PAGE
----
HomeNu-Wool CelluloseGuaranteed Energy ProgramPolyurethane FoamClosed Cell vs. Open CellAbout MoldFAQsEmployment OpportunitiesContact UsTestimonialsInterative Map to our location


Sprayed Polyurethane Foam: 

Is a superior spray-in-place insulation foam providing significant benefits to the homeowner over traditional insulating materials including a dramatic improvement in energy efficiency, increased structural integrity, greater comfort, healthier air, and a quieter environment.

Building scientists say that a home should be as tight and seamless as possible.  Yet, a typical 2,500 square foot home has over a 1/2 mile of cracks and crevices* (Air Barrier Asso. of America, 2005) resulting in a great range of problems most homeowners have come to accept.  You can demand better.  You can insist on Sprayed Polyurethane Foam.

Unlike fiberglass, Sprayed Polyurethane Foam Insulation expands on contact forming an airtight seal eliminating convection currents, the number one source of heat loss; helping maintain a comfortable, constant temperature throughout the home. 

High R-Value
Sprayed polyurethane foam has an aged R-value of approximately 6.5 per 1 inch thickness 

Monthly energy and utility savings of 40% or greater can be achieved when compared to conventional insulation . The cost of  sprayed polyurethane foam  can often be recovered in less than 5 years, simply through energy savings alone.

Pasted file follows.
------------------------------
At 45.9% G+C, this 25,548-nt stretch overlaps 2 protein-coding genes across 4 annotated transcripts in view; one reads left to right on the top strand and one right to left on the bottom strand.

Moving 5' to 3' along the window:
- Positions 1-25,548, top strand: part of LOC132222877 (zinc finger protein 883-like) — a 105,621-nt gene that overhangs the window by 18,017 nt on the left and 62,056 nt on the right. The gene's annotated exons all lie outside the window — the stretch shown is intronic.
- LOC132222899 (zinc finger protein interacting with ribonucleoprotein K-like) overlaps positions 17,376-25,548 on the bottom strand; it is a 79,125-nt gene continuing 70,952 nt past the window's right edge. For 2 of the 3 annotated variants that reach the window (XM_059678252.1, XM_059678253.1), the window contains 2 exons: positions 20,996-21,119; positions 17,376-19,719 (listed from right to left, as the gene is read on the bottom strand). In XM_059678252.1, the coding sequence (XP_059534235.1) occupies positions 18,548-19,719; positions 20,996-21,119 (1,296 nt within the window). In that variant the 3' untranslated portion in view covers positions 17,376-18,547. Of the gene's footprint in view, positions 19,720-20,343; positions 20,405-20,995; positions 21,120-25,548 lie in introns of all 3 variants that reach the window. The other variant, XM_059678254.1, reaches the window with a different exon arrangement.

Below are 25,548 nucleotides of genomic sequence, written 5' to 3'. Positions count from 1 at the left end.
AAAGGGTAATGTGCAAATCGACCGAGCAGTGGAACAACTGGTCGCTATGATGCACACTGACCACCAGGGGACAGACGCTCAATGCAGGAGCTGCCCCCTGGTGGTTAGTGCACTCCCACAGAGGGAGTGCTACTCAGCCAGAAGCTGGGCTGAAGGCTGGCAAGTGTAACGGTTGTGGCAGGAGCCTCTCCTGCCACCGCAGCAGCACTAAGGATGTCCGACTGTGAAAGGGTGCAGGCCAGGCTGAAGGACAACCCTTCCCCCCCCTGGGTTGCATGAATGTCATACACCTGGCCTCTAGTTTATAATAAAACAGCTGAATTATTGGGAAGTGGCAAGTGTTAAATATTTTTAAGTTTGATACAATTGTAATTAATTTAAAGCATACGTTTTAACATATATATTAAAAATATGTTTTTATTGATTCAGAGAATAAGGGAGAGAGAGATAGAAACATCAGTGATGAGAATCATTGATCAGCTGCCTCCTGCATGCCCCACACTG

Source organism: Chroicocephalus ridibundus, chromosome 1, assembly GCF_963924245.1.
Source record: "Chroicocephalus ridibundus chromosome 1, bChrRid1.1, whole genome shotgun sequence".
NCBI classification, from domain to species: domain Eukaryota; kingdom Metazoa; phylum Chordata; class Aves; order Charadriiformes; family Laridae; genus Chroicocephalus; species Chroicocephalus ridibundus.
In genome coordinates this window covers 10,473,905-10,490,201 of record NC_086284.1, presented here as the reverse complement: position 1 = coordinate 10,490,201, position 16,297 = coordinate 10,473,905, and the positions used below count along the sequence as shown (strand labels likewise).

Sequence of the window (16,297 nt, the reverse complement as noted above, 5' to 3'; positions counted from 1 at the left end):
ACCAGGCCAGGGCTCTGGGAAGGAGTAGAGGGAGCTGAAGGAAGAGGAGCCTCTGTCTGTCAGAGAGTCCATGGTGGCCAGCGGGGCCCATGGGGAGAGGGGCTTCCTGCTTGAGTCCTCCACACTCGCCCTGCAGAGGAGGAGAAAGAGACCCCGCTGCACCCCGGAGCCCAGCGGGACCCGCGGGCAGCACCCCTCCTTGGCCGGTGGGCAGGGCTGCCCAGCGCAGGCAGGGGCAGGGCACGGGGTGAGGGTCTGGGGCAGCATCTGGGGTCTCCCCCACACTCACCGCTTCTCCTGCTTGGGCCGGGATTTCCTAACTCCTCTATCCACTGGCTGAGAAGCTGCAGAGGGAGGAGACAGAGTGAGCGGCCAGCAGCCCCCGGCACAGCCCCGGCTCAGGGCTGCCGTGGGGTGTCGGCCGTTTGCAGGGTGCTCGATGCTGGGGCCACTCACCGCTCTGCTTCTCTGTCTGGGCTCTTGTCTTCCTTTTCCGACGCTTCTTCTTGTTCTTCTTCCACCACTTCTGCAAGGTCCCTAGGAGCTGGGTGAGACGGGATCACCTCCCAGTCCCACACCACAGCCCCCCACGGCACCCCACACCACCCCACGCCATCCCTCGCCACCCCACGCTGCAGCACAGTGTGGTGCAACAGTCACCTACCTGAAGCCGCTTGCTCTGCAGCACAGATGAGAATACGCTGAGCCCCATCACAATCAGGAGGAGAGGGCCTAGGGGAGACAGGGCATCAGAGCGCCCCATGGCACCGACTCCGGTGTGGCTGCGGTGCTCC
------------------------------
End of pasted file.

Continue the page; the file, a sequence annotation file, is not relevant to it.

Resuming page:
Energy Efficient Homes are More Valuable

Builders of energy-efficient homes are wise to promote and market the value of energy efficiency features to consumers, because, as energy costs climb, new home buyers are increasingly looking for houses with superior energy efficiency. These homes typically offer significant payback in lower utility costs, greater comfort for homeowners, less maintenance and increased resale value down the road.

Energy Star-qualified homes are independently verified to be at least 30 percent more energy efficient than homes built to the 1993 national Model Energy Code, or 15 percent more efficient than the state energy code -- whichever is more rigorous. Savings are based on heating, cooling and hot water energy use and are typically achieved through a combination of:

  • Building envelope upgrades
  • High-performance windows
  • Controlled air infiltration
  • Upgraded heating and air conditioning systems
  • Sealed and properly insulated duct systems
  • Upgraded water-heating equipment

Home builders should take the opportunity to educate potential buyers on how these features contribute to improved home quality and overall comfort, as well as lower energy demand and reduced air pollution.